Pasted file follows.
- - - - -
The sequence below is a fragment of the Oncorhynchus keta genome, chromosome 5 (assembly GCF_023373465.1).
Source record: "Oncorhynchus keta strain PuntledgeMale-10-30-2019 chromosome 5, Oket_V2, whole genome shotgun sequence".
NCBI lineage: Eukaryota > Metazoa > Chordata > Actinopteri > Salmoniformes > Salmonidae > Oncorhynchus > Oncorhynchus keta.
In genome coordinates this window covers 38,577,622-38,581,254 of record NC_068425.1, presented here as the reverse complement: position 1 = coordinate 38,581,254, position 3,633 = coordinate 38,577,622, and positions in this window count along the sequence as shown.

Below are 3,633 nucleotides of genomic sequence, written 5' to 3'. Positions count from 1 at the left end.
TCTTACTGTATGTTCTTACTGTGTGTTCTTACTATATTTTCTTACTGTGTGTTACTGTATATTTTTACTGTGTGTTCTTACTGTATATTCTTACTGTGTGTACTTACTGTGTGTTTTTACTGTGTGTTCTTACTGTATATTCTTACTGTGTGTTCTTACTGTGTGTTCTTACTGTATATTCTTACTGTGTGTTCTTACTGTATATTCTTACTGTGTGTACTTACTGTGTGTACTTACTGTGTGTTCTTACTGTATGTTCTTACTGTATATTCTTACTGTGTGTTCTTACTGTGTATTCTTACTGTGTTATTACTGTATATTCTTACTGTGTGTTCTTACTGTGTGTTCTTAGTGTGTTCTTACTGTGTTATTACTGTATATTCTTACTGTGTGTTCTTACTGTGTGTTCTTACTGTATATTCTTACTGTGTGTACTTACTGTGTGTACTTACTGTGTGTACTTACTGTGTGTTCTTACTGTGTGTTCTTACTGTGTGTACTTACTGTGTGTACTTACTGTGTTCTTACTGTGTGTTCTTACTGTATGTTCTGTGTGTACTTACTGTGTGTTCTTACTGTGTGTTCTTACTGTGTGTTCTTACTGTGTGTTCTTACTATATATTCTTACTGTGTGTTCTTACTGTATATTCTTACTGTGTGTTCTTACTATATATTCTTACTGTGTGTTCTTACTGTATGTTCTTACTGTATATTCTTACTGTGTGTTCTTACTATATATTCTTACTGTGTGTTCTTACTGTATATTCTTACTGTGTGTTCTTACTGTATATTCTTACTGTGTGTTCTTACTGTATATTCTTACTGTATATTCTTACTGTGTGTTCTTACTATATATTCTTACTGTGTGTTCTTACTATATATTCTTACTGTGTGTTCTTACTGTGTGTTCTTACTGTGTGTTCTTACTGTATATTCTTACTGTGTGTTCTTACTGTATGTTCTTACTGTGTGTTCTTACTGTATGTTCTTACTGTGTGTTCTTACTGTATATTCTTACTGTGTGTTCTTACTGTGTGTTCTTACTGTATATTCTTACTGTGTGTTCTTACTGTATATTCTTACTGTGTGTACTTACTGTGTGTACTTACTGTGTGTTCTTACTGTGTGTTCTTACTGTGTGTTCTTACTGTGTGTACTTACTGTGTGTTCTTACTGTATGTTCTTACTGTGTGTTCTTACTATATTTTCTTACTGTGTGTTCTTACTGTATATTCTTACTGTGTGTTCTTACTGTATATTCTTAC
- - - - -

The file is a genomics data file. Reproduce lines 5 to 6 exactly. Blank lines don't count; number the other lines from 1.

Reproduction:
Below are 3,633 nucleotides of genomic sequence, written 5' to 3'. Positions count from 1 at the left end.
TCTTACTGTATGTTCTTACTGTGTGTTCTTACTATATTTTCTTACTGTGTGTTACTGTATATTTTTACTGTGTGTTCTTACTGTATATTCTTACTGTGTGTACTTACTGTGTGTTTTTACTGTGTGTTCTTACTGTATATTCTTACTGTGTGTTCTTACTGTGTGTTCTTACTGTATATTCTTACTGTGTGTTCTTACTGTATATTCTTACTGTGTGTACTTACTGTGTGTACTTACTGTGTGTTCTTACTGTATGTTCTTACTGTATATTCTTACTGTGTGTTCTTACTGTGTATTCTTACTGTGTTATTACTGTATATTCTTACTGTGTGTTCTTACTGTGTGTTCTTAGTGTGTTCTTACTGTGTTATTACTGTATATTCTTACTGTGTGTTCTTACTGTGTGTTCTTACTGTATATTCTTACTGTGTGTACTTACTGTGTGTACTTACTGTGTGTACTTACTGTGTGTTCTTACTGTGTGTTCTTACTGTGTGTACTTACTGTGTGTACTTACTGTGTTCTTACTGTGTGTTCTTACTGTATGTTCTGTGTGTACTTACTGTGTGTTCTTACTGTGTGTTCTTACTGTGTGTTCTTACTGTGTGTTCTTACTATATATTCTTACTGTGTGTTCTTACTGTATATTCTTACTGTGTGTTCTTACTATATATTCTTACTGTGTGTTCTTACTGTATGTTCTTACTGTATATTCTTACTGTGTGTTCTTACTATATATTCTTACTGTGTGTTCTTACTGTATATTCTTACTGTGTGTTCTTACTGTATATTCTTACTGTGTGTTCTTACTGTATATTCTTACTGTATATTCTTACTGTGTGTTCTTACTATATATTCTTACTGTGTGTTCTTACTATATATTCTTACTGTGTGTTCTTACTGTGTGTTCTTACTGTGTGTTCTTACTGTATATTCTTACTGTGTGTTCTTACTGTATGTTCTTACTGTGTGTTCTTACTGTATGTTCTTACTGTGTGTTCTTACTGTATATTCTTACTGTGTGTTCTTACTGTGTGTTCTTACTGTATATTCTTACTGTGTGTTCTTACTGTATATTCTTACTGTGTGTACTTACTGTGTGTACTTACTGTGTGTTCTTACTGTGTGTTCTTACTGTGTGTTCTTACTGTGTGTACTTACTGTGTGTTCTTACTGTATGTTCTTACTGTGTGTTCTTACTATATTTTCTTACTGTGTGTTCTTACTGTATATTCTTACTGTGTGTTCTTACTGTATATTCTTAC